Fighting Distraction When Praying

Fighting Distraction When Praying

Lord, 

Thank you for another day. I’m so thankful that I can know you and serve you because of Jesus. And Lord…

Wait… did I remember to sign the form for my son’s teacher? No, I didn’t. Ugh, I guess I can run it up to the school on my lunch break. Well, now, that won’t work because I already planned to pick up a few things from the grocery store on my lunch break. Okay, I’ll just find a new recipe for dinner that doesn’t involve me needing to get groceries. Let me open up Pinterest and search for a recipe… 

Oh goodness, I am supposed to be praying. 

Sorry, Lord! I’ll be right back with you after I get my dinner plan sorted out!”

Does this sound familiar? Maybe the out-of-left-field thoughts that bombard you while you pray are different from mine, but chances are that you have them. You aren’t alone if you find that you rarely start and finish a prayer without a major detour in between. The good news is that becoming distracted while praying is not an unusual occurrence. And it is something that can be overcome. Handling distractions is a skill that all who pray must master.

Methods for Handling Distraction During Prayer

There are many methods that you can use to stay focused while praying such as praying aloud, writing out your prayers, or using a prayer list. But, my personal favorite way to combat meandering thoughts is to use prayer prompts to guide my prayer time. I find that prompts provide enough structure that I stay on track, but not so much that my prayer life becomes rigid and robotic.

If you are unfamiliar with prayer prompts, they are simply phrases that are meant to be a springboard into a conversation between you and God. They are a tool you can use when you aren’t sure what to pray about or when you find that your prayer time easily gets off track.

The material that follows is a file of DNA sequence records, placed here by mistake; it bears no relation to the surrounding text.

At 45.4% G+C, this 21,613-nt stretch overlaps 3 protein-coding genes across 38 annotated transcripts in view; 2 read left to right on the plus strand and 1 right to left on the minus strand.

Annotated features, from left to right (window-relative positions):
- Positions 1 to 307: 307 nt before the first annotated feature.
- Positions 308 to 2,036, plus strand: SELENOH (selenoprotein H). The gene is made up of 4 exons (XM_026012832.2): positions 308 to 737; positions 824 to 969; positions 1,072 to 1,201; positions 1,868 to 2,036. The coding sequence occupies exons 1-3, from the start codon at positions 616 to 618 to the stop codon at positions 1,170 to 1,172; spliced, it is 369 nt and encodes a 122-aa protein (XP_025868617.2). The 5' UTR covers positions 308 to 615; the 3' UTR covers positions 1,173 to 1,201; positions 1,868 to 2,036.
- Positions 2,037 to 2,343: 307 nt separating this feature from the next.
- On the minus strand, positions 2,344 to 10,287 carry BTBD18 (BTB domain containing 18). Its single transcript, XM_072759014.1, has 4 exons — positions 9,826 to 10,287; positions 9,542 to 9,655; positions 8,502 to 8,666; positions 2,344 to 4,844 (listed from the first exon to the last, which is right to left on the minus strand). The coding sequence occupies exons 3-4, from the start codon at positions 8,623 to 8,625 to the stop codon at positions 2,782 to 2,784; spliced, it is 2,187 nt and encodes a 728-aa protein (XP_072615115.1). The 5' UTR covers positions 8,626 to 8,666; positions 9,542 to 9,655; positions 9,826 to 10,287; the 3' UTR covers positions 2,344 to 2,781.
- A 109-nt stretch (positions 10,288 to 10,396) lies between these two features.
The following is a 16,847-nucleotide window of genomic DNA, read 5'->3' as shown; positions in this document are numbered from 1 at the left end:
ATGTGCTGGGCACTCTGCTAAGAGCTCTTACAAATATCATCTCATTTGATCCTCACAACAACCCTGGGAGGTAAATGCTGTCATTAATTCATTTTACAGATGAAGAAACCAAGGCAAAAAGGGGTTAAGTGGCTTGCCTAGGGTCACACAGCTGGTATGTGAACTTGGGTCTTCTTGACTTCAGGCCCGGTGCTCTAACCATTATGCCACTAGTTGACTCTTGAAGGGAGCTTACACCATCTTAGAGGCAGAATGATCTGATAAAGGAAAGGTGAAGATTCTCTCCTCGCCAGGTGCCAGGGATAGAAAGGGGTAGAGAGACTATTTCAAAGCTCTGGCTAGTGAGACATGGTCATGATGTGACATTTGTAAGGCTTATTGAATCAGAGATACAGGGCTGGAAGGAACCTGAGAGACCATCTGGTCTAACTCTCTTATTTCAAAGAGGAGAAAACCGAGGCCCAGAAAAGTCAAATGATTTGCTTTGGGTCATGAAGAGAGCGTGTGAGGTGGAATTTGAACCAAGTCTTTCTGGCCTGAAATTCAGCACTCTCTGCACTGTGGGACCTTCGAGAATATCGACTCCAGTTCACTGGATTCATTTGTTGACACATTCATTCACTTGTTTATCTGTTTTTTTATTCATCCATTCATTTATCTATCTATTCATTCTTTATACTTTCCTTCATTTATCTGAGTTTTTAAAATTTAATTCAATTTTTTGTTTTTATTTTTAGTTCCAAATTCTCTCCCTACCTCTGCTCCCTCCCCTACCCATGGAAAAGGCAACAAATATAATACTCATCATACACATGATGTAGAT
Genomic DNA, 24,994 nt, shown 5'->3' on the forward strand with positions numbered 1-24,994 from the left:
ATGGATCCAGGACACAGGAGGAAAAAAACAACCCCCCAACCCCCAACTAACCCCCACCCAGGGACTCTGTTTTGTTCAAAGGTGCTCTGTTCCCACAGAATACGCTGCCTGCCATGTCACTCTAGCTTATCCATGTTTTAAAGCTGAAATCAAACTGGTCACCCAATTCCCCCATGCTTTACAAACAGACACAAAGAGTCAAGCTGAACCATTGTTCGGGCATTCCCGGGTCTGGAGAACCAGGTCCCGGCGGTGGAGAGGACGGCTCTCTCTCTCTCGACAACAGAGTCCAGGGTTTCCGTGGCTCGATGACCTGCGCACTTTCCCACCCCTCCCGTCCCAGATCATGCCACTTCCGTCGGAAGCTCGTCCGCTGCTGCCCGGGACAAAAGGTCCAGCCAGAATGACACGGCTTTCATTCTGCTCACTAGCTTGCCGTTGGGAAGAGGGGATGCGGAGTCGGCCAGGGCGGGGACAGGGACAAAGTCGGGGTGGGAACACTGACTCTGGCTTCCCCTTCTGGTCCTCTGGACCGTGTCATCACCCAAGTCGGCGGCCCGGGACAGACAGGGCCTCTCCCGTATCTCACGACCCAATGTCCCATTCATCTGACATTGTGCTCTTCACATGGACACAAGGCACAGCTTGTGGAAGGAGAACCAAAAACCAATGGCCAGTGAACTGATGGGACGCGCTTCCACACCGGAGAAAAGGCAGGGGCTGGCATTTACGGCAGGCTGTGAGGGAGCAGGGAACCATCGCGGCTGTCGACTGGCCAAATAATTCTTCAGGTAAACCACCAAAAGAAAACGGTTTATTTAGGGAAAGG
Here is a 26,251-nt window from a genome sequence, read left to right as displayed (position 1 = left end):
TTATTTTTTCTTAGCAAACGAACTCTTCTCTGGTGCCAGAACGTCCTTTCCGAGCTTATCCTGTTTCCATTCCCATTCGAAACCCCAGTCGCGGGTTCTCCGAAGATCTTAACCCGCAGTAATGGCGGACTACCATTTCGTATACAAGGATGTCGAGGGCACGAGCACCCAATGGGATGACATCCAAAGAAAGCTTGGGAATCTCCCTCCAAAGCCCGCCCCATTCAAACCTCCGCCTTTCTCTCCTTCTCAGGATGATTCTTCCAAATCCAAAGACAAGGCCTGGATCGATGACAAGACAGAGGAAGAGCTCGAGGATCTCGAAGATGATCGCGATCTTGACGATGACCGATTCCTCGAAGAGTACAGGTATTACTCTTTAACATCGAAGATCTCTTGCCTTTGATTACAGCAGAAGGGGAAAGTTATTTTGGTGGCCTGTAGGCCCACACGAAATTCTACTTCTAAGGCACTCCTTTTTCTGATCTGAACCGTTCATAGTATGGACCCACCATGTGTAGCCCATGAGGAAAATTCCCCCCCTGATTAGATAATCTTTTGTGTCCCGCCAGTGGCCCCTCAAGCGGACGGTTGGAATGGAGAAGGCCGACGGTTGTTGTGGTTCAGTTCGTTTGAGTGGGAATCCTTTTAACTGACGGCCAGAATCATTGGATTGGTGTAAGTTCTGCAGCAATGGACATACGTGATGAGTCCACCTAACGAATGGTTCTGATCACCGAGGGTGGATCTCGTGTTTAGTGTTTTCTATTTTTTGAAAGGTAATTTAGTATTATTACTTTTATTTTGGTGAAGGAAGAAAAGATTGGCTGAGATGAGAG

How to Use Prayer Prompts to Stay Focused During Prayer

I take my prayer prompts from The Lord’s Prayer in Matthew 6:9–13. I wish we had time to dive into each line of this prayer here, but we simply don’t. You can check out our Bible study The Lord’s Prayer for a verse-by-verse breakdown. But, for now, I'll describe this well-known prayer in this way—the Lord’s prayer is not only a prayer we can recite word for word, it is also a guide that teaches us to pray. With this in mind, we can use its phrases as a starting point to structure our prayers. Below you will see the phrases of The Lord’s Prayer broken down with a prompt and brief description after each one. 

Remember that Jesus gave you a guide for prayer | TDGC

 

 

Matthew 6:9:

Pray then like this:

“Our Father in heaven,

hallowed be your name

Prompt: Our Father…

Description: Jesus begins by praising God for who He is. He recognizes God’s closeness (Our Father) and also His supreme position (in heaven). Begin your prayer time by praising God for who He is and who He is specifically to you.

Matthew 6:10:
Your kingdom come,

your will be done,

    on earth as it is in heaven.

Prompt: Your kingdom come…

Description: Jesus prays for God’s kingdom to expand and His will to come to pass. While it’s tempting to jump right into listing our requests to God, we can use this prompt to pray that God’s will be done in every area of our life—even when His will doesn’t match our desires.

Matthew 6:11:

Give us this day our daily bread,

Prompt: Daily bread…

Description: The Lord’s Prayer now turns from being focused on God’s nature and will to being focused on the needs of the believer. Daily bread refers to the needs we have to be sustained throughout the day. You may need peace, strength, wisdom, or endurance. Use this prompt to ask God to provide what you need today.

Matthew 6:12:

and forgive us our debts,

    as we also have forgiven our debtors.

Prompt: Forgive us…

Description: One daily need we all have is to confess and be forgiven of our sins. Use this prompt to confess your sins to God knowing that if you are in Christ they are completely and totally forgiven. As you rest in the forgiveness of God, remember that you are also called to forgive those who have wronged you.

Matthew 9:13:

And lead us not into temptation,

    but deliver us from evil. 

Prompt: Deliver us…

Description: Jesus’s final words in this prayer are for spiritual protection. He prays that God would keep us from being enticed by sin and that He would protect us from the plans of the enemy. Use this prompt to ask God to keep you close to Him and far from sin.

The next time you find yourself becoming distracted in prayer, remember that you have a guide for prayer given by Jesus in Matthew 6:9–13 that you can use to keep your prayer time on track. This isn’t a fail-safe against distraction, but it is a helpful tool you can use to course correct quickly when your mind wanders as you pray.

 Ask God to keep you close to Him | TDGC

 

The Lord’s prayer is a guide that teaches us to pray | TDGCFor more on using The Lord’s Prayer as a guide to prayer check out Pray: Cultivating a Passionate Practice of Prayer. 

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